I’m not going to lie to you — attempting to find and follow relevant Twitter profiles is too much hassle for me. Instead I use two semi-automated tools — Tweet Adder and ManageFlitter. Let’s look at each in turn.
This piece of software will set you back $55 (for a one profile license), but it is money well-spent. Amongst many other features, Tweet Adder allows you to follow and unfollow targeted Twitter users on a semi-automated basis.
You can build up a database of people who follow Twitter accounts that are similar to yours, then set Tweet Adder to automatically follow these people intermittently. If you are targeting the right people, you will find that a considerable proportion (anywhere from 10-40% in my experience) will follow you back with interest.
You can also set Tweet Adder to unfollow those who do not follow you back after a set period of time. This ensures that your following to follower ratio remains manageable.
Although automated products such as this can get a bad rap, I have nothing but good things to say about Tweet Adder. After all, it offers you an opportunity to spread the word of your blog or site to those who are interested. If they’re not interested they can simply ignore your follow, so I don’t see any moral issue.
If you would like to find out more about Tweet Adder, I wrote an in-depth guide on my blog.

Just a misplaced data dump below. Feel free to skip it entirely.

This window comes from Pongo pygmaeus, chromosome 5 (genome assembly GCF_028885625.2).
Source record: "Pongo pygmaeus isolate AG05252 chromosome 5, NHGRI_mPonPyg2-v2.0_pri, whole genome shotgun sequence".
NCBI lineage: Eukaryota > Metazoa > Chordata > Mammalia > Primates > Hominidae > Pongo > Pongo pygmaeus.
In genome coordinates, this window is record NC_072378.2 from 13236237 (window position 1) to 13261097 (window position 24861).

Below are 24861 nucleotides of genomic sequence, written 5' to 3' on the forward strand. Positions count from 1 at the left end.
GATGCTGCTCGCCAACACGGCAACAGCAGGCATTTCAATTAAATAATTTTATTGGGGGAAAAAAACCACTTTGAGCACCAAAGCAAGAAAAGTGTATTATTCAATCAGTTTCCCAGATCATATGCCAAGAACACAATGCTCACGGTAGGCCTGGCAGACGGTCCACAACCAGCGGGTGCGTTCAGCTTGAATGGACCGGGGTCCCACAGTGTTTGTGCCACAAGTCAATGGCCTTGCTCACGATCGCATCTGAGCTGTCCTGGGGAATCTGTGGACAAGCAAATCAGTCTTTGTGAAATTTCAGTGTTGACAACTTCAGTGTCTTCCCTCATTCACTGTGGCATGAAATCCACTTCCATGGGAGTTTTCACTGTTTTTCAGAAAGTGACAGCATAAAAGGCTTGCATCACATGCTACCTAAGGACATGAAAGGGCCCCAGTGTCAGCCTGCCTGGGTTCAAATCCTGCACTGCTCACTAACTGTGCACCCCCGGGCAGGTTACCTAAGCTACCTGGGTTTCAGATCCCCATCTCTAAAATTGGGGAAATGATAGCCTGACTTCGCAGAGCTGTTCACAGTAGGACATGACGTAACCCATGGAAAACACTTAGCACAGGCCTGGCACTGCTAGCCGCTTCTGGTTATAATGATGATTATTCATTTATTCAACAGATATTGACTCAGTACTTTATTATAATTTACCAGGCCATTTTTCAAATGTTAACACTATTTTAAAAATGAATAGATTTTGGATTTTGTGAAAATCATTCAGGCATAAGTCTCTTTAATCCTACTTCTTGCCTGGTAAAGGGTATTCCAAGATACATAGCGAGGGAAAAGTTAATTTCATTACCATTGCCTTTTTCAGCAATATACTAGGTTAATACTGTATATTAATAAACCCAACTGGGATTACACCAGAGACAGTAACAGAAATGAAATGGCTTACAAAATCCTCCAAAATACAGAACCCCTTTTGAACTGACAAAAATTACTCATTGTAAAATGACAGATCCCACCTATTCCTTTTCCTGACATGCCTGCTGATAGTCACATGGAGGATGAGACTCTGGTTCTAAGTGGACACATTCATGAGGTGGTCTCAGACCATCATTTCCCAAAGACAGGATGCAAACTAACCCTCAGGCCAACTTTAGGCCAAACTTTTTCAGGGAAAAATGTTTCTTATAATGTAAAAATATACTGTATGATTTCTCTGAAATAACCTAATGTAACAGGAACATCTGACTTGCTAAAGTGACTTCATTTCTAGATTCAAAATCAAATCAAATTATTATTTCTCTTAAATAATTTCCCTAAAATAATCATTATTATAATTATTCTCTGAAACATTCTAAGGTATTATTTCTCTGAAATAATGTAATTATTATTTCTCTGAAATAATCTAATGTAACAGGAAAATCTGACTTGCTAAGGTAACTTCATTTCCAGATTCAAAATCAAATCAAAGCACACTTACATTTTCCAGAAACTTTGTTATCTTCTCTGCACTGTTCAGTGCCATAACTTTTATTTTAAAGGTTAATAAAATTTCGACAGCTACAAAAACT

The ManageFlitter app follows a freemium pricing model, and I only make use of the free options. Just one option in fact — Follow Inactive Users.
ManageFlitter can present you with a list of all your followers that have not tweeted in the past 30 days. I think you can safely assume that such people are unlikely to be heavy Twitter users, and therefore are not of value to you. You can unfollow these people en masse with just a couple of clicks.
ManageFlitter is also packed with a number of other tools which I recommend you check out.
Driving Traffic to Your Site
Once you have taken the above steps, you will find that Twitter drives a certain level of traffic to your site organically. When people follow you back, they may well check out your site (assuming that you have linked to it within your profile bio). I regularly receive tweets and emails from people saying that they found my site through Twitter, which is proof enough that my strategy is doing its job.
Beyond that, the obvious method for driving traffic to your site is to tweet out links — typically to blog posts. I tend to publish three tweets for every new blog post that I write (each separated by a number of hours, to ensure that they hit different timezones). I also occasionally tweet out links to archived posts, and label them as such. You can also automate this process with a WordPress plugin such as Tweet Old Post, but I have found it to be a little buggy.
…And Then Wait.
That’s all there is to it folks! Although I could certainly go into far more detail, what you see above is the simple framework for growing an active Twitter profile.
The final ingredient is patience. If you are starting out with a relatively small profile, it will take a while for the snowball effect to begin. But once you start to pick up momentum, the growth will be exponential.
If you have any questions pertaining to my strategy, please don’t hesitate to ask in the comments section.